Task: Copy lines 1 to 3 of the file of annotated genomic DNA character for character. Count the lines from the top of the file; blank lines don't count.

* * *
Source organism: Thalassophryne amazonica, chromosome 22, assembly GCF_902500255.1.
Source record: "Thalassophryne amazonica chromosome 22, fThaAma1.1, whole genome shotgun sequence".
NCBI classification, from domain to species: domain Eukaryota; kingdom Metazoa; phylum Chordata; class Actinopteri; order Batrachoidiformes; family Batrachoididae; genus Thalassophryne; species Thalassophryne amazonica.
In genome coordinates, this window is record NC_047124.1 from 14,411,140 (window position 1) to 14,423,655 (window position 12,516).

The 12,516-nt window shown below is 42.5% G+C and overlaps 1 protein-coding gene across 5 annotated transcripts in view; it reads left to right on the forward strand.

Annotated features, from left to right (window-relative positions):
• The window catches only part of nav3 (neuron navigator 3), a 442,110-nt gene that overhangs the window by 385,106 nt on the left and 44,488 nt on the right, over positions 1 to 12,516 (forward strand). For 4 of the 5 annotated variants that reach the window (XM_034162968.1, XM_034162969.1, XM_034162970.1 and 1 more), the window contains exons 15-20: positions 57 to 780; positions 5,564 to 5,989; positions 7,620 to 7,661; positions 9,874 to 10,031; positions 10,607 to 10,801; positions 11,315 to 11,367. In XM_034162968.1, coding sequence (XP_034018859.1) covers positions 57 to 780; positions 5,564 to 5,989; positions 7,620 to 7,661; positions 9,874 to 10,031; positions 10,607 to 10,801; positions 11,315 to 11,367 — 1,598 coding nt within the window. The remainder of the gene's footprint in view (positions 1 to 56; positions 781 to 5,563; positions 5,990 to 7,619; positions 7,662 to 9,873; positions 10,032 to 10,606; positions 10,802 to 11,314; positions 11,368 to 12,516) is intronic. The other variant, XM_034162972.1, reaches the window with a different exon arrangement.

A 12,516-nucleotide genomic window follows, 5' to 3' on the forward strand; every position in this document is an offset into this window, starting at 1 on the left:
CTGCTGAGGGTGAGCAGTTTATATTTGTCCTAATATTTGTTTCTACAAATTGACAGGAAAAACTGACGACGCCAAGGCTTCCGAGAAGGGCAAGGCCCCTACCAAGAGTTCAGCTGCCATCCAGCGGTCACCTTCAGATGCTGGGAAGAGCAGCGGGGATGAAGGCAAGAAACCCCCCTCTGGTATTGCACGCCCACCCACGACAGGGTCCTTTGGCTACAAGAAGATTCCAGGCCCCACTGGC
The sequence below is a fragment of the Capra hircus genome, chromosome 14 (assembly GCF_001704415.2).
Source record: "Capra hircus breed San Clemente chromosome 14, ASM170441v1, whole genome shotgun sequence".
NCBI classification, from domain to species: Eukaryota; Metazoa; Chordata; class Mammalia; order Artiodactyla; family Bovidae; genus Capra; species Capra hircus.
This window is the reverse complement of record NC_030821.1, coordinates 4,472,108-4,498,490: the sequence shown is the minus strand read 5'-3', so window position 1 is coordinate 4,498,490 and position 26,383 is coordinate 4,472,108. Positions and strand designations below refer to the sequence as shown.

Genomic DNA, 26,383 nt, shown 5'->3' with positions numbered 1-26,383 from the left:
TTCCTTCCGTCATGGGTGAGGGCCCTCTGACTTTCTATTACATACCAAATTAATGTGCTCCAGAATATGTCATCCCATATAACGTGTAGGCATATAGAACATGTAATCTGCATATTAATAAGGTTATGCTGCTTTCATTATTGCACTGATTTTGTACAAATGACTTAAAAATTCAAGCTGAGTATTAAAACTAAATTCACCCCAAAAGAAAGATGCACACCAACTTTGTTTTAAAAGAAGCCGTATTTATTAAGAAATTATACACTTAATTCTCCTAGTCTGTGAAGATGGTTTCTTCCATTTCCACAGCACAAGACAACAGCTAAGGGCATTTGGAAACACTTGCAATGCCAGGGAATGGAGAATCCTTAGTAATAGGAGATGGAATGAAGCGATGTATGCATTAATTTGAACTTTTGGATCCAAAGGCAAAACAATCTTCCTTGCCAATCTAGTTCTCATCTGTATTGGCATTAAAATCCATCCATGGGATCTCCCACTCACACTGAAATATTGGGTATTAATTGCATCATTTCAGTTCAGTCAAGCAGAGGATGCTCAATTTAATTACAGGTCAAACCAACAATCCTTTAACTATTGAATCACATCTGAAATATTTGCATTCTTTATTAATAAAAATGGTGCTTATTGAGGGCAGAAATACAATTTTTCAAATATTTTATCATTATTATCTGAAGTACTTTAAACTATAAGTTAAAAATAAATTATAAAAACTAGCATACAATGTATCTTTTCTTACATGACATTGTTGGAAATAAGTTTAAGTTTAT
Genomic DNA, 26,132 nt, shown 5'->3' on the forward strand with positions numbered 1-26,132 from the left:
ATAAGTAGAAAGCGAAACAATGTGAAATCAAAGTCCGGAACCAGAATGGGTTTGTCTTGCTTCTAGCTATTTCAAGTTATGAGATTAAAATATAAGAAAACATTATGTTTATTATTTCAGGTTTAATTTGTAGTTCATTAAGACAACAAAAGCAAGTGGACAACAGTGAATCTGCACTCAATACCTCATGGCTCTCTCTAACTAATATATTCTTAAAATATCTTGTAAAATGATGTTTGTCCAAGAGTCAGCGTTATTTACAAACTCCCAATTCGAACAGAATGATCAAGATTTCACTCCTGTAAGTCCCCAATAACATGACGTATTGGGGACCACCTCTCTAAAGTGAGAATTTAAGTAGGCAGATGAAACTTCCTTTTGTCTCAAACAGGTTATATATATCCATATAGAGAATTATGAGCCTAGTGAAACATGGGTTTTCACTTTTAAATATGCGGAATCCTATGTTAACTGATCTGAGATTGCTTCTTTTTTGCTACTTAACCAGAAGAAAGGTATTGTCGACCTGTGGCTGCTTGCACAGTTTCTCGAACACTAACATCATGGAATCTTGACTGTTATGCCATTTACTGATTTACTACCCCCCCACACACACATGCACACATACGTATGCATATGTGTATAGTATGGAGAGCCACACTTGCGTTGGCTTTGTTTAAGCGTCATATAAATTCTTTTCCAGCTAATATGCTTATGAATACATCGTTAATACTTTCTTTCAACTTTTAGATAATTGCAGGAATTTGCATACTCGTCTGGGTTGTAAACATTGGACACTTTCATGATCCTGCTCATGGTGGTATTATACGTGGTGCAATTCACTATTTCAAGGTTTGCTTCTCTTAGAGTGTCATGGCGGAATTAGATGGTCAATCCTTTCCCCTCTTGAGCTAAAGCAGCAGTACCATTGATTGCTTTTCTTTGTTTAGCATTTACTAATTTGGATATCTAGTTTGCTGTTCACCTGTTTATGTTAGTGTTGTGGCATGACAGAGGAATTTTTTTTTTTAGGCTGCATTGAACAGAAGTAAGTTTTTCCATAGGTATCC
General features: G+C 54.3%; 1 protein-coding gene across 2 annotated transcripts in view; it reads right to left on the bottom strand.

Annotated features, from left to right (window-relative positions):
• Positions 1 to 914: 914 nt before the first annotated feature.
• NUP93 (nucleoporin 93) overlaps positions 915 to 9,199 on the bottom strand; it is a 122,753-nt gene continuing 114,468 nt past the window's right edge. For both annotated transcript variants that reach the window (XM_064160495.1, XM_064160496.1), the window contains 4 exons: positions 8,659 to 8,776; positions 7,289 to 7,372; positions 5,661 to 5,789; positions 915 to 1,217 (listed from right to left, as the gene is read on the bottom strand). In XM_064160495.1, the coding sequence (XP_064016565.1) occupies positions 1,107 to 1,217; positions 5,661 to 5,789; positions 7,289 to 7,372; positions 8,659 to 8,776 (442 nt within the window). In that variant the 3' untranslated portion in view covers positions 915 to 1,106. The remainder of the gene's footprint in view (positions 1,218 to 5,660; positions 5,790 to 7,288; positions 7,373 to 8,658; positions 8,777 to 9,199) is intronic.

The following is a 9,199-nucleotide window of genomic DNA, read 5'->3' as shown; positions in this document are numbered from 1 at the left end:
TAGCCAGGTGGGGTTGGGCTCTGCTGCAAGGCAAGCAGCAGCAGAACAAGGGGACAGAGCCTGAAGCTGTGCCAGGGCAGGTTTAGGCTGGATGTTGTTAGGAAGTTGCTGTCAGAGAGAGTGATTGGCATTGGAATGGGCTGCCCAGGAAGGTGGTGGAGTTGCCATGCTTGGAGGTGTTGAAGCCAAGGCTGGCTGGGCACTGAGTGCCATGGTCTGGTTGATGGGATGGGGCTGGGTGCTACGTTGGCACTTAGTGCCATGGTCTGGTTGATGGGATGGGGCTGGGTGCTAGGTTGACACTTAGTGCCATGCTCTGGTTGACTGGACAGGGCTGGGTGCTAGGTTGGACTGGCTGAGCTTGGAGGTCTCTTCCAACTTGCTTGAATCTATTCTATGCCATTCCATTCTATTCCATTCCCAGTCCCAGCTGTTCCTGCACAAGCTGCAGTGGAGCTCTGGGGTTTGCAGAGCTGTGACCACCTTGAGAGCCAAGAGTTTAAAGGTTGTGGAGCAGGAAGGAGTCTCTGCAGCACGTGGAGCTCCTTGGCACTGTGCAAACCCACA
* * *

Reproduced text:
Source organism: Thalassophryne amazonica, chromosome 22, assembly GCF_902500255.1.
Source record: "Thalassophryne amazonica chromosome 22, fThaAma1.1, whole genome shotgun sequence".
NCBI classification, from domain to species: domain Eukaryota; kingdom Metazoa; phylum Chordata; class Actinopteri; order Batrachoidiformes; family Batrachoididae; genus Thalassophryne; species Thalassophryne amazonica.